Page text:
Monday, May 09, 2005

Refinance, Home Equity Dominate CFC Lending

Countrywide Financial has April numbers out this morning and they show that homeowners are mostly refinancing and cashing out on home equity. "Purchase fundings include first trust deed and home equity loans used as purchase money debt in the acquisition of a home. Non-purchase fundings include first trust deed refinance loans, home equity refinance loans, and stand-alone home equity loans."

Mortgage Loan Fundings:
Purchase $16,913
Non-purchase $17,492
Total Mortgage Loan Fundings $34,405

Mortgage Loan Fundings by Product:
Government Fundings $792
ARM Fundings $19,583
Home Equity Fundings $3,519
Nonprime Fundings $2,922

Numbers are in millions$. Inman News has some details.


At 9:26 AM, Blogger Melody said...

Great read:

At 9:45 AM, Anonymous Anonymous said...

Overvalued! Reports suggest appraisers face enormous pressure to tweak their numbers.

From the article:

But a too-high or too-low appraisal can spell big trouble for buyers and lenders. Imagine, for example, that an appraiser artificially boosts the value of a $200,000 home to $230,000. The purchaser - or someone who's refinancing her home - "may decide to tap this artificial equity, and it's not really there," says Alan Hummel, an appraiser in Des Moines, Iowa, and former president of the Appraisal Institute. "When they turn around and try to sell the property, they're upside down. They can't sell it for what they owe against it."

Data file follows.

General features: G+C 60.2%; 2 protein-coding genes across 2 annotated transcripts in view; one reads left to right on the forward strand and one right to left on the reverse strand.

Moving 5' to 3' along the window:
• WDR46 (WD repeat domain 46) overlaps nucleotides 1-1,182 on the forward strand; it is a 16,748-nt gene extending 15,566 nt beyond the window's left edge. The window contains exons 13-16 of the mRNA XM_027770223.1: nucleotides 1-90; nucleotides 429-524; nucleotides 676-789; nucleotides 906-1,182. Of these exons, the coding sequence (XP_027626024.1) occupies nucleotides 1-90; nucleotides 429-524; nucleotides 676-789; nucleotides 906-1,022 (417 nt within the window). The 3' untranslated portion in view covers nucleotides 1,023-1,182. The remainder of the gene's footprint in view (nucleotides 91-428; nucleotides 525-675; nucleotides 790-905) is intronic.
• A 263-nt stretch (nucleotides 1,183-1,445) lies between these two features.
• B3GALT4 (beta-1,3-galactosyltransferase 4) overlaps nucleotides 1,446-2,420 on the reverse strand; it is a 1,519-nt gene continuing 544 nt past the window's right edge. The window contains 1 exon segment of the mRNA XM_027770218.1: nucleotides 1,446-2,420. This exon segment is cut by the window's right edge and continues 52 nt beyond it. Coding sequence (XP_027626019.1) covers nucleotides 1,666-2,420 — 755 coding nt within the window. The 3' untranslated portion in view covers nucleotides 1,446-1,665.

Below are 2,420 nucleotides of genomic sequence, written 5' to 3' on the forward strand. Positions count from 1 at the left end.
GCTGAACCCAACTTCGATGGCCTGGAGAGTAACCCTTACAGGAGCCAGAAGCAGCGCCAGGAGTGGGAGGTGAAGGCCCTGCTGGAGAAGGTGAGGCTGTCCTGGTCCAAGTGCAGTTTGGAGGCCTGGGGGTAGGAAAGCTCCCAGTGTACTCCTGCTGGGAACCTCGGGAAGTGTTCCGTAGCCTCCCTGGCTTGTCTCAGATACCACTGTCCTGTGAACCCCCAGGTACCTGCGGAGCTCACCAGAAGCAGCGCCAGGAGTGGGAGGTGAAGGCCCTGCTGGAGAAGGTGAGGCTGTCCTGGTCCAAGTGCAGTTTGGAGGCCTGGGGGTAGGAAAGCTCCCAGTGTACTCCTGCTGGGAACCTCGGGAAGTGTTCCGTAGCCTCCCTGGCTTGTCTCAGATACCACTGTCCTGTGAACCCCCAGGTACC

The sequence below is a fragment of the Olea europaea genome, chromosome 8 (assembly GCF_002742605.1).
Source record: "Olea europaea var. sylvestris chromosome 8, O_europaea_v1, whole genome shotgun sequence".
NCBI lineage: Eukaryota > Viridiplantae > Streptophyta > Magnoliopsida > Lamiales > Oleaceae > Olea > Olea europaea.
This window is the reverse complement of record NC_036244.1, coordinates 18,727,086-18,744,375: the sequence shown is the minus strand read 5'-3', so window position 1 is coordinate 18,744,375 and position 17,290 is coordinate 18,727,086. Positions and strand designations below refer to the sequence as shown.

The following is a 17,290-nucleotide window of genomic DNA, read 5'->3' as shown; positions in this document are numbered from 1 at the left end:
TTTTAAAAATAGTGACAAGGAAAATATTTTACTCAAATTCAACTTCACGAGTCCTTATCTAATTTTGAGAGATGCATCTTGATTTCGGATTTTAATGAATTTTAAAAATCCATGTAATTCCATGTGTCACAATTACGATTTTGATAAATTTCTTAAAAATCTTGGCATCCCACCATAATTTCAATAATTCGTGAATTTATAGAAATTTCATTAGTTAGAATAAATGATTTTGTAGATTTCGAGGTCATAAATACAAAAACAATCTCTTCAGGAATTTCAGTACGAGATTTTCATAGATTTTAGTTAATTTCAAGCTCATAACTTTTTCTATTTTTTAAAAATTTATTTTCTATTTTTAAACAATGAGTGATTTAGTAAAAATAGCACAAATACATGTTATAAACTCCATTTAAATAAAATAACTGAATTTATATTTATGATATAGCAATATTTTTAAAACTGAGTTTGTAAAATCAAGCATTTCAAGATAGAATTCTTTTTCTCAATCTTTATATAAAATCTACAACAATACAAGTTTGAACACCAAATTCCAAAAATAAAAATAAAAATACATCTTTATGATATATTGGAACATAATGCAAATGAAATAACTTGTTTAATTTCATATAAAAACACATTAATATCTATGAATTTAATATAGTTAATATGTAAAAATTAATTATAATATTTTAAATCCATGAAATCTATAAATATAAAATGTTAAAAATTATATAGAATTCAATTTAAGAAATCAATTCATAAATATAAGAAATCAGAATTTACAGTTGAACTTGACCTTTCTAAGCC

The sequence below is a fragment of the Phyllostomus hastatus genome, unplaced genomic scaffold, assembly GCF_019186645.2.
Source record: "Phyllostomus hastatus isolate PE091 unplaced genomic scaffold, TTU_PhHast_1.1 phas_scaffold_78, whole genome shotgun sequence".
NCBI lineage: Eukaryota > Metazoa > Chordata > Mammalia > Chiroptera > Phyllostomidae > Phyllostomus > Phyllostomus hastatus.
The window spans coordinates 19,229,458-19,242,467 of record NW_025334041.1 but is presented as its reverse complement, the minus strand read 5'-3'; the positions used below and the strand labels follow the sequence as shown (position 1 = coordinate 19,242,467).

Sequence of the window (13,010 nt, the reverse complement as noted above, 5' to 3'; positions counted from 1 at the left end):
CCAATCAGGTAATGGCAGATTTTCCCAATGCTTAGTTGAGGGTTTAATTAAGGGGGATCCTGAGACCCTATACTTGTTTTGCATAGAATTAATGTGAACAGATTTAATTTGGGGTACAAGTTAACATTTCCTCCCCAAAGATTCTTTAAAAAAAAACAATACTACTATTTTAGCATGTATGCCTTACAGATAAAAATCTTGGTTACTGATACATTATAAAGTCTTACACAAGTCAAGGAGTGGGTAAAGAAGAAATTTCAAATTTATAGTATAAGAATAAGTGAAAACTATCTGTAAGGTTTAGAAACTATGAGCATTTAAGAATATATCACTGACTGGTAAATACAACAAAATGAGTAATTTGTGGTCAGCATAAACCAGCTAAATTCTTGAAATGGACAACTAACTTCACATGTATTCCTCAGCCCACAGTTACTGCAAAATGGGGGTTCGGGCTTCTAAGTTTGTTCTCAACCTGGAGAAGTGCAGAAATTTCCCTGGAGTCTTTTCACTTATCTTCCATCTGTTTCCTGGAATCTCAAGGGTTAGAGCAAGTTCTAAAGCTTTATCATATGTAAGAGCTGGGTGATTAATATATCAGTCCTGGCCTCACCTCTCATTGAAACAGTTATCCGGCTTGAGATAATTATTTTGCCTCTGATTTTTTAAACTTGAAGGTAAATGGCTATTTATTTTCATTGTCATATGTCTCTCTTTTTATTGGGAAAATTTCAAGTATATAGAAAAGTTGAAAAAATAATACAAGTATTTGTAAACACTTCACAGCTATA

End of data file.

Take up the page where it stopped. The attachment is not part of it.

The lender, often a bank, may find itself on the hook too: If it needs to foreclose on a default loan, it might not get the amount it lent out.

At 10:13 AM, Blogger John Law said...

I forgot about inflated appraisals. this hit many hard in the poconos.

At 10:34 AM, Anonymous Anonymous said...

John Law, arent a bunch of Poconos developers in hot water because of inflated appraisals and predatory lending? The Poconos is a huge bubble of 2nd homes ready to pop. I've actually got my eye on some of the custom homes that have been completed in the last 2 years and hope to be able to buy one the future for 50 cents on the dollar. Unlike most 2nd home owners in the Poconos, I actually like to hike and fish in the summmer and snowboard in the winter. So i will actually have real use.

At 12:05 PM, Anonymous Anonymous said...

Retirees: Should You
Pay Off Your Mortgage?

...those who might consider keeping their mortgage include those homeowners:

--whose investment portfolio is worth less than their mortgage

--who have a large investment portfolio (larger than their mortgage), invest 60% of their money in stocks and 40% in bonds, and have a long-term time horizon

But what if they keep their mortgage and their stocks and bonds tank? Is this possibility even a consideration anymore?


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